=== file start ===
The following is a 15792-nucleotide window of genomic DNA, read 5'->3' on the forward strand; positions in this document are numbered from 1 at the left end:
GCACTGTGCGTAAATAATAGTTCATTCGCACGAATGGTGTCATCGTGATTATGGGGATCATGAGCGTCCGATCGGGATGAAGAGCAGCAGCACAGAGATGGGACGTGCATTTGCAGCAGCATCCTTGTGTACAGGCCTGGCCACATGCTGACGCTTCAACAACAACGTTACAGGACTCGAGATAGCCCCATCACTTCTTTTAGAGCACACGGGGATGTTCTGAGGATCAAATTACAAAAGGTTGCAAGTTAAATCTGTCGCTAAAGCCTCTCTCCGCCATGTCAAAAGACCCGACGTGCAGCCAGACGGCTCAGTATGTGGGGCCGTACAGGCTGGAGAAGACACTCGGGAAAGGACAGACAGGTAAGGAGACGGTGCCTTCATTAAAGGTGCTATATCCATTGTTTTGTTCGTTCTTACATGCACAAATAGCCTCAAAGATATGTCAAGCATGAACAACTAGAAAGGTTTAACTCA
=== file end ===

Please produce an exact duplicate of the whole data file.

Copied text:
The following is a 15792-nucleotide window of genomic DNA, read 5'->3' on the forward strand; positions in this document are numbered from 1 at the left end:
GCACTGTGCGTAAATAATAGTTCATTCGCACGAATGGTGTCATCGTGATTATGGGGATCATGAGCGTCCGATCGGGATGAAGAGCAGCAGCACAGAGATGGGACGTGCATTTGCAGCAGCATCCTTGTGTACAGGCCTGGCCACATGCTGACGCTTCAACAACAACGTTACAGGACTCGAGATAGCCCCATCACTTCTTTTAGAGCACACGGGGATGTTCTGAGGATCAAATTACAAAAGGTTGCAAGTTAAATCTGTCGCTAAAGCCTCTCTCCGCCATGTCAAAAGACCCGACGTGCAGCCAGACGGCTCAGTATGTGGGGCCGTACAGGCTGGAGAAGACACTCGGGAAAGGACAGACAGGTAAGGAGACGGTGCCTTCATTAAAGGTGCTATATCCATTGTTTTGTTCGTTCTTACATGCACAAATAGCCTCAAAGATATGTCAAGCATGAACAACTAGAAAGGTTTAACTCA